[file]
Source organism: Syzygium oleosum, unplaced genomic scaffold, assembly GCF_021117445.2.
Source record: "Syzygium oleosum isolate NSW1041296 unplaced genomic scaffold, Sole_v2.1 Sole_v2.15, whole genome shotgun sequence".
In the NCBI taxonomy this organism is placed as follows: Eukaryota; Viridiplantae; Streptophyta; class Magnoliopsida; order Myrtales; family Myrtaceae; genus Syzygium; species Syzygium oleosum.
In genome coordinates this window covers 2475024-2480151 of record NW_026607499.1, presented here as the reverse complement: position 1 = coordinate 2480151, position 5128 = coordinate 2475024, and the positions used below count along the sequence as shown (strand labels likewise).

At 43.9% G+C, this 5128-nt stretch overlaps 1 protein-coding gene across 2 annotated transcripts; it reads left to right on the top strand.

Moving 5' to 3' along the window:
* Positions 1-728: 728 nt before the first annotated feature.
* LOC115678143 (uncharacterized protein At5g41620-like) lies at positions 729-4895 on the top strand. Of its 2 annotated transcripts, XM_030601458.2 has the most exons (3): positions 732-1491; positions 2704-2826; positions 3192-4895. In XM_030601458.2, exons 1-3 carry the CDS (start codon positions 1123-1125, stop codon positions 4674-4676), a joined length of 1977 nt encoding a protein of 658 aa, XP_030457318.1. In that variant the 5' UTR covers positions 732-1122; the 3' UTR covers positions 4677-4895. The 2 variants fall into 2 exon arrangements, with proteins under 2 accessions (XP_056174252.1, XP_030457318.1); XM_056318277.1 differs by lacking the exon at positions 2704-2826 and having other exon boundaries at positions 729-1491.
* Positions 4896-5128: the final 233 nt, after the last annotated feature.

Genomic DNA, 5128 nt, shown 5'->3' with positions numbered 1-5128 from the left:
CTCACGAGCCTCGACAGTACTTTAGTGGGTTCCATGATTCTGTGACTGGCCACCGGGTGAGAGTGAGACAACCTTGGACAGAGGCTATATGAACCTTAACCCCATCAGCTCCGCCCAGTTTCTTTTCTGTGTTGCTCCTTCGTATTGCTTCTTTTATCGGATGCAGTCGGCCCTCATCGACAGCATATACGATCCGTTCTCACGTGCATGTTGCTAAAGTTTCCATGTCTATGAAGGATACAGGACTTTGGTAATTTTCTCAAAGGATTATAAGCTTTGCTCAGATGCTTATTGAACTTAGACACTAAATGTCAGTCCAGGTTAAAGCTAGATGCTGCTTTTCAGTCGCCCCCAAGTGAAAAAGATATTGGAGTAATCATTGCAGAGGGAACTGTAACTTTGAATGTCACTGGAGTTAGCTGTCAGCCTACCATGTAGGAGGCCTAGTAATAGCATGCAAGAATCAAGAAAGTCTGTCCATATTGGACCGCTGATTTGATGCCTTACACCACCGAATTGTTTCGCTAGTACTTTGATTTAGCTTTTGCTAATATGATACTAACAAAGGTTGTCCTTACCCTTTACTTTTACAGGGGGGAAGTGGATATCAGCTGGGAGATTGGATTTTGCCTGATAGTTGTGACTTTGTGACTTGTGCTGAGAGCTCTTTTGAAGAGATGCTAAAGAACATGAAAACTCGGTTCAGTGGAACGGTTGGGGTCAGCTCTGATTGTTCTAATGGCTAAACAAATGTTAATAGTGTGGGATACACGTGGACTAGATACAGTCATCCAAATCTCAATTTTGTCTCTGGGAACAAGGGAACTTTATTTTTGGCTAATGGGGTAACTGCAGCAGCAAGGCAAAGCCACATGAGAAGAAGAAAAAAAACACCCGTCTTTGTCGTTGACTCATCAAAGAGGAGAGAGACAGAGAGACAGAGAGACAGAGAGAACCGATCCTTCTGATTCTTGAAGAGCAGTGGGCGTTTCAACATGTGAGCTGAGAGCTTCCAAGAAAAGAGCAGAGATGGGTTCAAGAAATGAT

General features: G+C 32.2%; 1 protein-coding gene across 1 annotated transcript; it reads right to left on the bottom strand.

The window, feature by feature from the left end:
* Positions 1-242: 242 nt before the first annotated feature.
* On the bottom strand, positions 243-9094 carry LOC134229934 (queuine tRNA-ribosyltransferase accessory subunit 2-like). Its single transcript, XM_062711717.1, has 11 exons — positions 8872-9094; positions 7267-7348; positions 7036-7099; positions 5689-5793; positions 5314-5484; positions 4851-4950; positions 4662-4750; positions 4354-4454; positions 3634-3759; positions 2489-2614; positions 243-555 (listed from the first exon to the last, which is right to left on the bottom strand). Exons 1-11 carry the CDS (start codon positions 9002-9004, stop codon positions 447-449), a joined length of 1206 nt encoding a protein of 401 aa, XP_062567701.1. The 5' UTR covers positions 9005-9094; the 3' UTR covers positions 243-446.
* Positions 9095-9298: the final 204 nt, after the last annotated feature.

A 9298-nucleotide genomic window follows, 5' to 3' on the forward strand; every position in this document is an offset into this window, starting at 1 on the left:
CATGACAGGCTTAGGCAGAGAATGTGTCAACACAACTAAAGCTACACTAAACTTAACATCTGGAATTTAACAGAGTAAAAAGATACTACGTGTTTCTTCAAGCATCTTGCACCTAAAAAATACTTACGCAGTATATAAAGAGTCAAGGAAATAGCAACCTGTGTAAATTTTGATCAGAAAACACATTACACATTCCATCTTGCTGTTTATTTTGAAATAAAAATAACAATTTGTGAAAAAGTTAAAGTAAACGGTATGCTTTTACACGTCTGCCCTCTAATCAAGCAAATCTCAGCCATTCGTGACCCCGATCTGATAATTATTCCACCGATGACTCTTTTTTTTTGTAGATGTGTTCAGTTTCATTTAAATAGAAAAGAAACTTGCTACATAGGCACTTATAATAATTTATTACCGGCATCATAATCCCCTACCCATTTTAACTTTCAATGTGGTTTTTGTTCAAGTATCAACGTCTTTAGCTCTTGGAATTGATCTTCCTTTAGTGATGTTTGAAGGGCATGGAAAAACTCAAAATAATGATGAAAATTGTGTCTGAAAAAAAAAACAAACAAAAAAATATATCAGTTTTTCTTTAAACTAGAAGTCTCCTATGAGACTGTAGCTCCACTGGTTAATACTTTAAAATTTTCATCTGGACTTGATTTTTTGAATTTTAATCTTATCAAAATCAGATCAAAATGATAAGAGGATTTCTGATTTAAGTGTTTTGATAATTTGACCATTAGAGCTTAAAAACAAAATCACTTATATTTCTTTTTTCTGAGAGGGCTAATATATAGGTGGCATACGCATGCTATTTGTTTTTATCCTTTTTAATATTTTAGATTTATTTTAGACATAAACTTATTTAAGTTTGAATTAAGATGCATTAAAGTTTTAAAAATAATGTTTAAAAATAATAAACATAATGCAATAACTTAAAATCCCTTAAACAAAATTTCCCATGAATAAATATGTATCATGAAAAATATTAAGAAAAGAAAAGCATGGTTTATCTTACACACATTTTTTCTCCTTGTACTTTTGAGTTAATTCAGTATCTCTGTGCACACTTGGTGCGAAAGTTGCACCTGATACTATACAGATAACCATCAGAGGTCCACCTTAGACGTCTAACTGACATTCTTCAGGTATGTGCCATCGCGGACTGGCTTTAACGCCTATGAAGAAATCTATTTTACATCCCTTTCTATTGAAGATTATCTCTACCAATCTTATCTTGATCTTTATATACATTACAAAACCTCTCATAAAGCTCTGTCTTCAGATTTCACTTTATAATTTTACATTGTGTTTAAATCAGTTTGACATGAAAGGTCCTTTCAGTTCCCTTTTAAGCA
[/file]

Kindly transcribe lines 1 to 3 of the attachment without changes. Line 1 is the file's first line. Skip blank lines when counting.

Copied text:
Source organism: Syzygium oleosum, unplaced genomic scaffold, assembly GCF_021117445.2.
Source record: "Syzygium oleosum isolate NSW1041296 unplaced genomic scaffold, Sole_v2.1 Sole_v2.15, whole genome shotgun sequence".
In the NCBI taxonomy this organism is placed as follows: Eukaryota; Viridiplantae; Streptophyta; class Magnoliopsida; order Myrtales; family Myrtaceae; genus Syzygium; species Syzygium oleosum.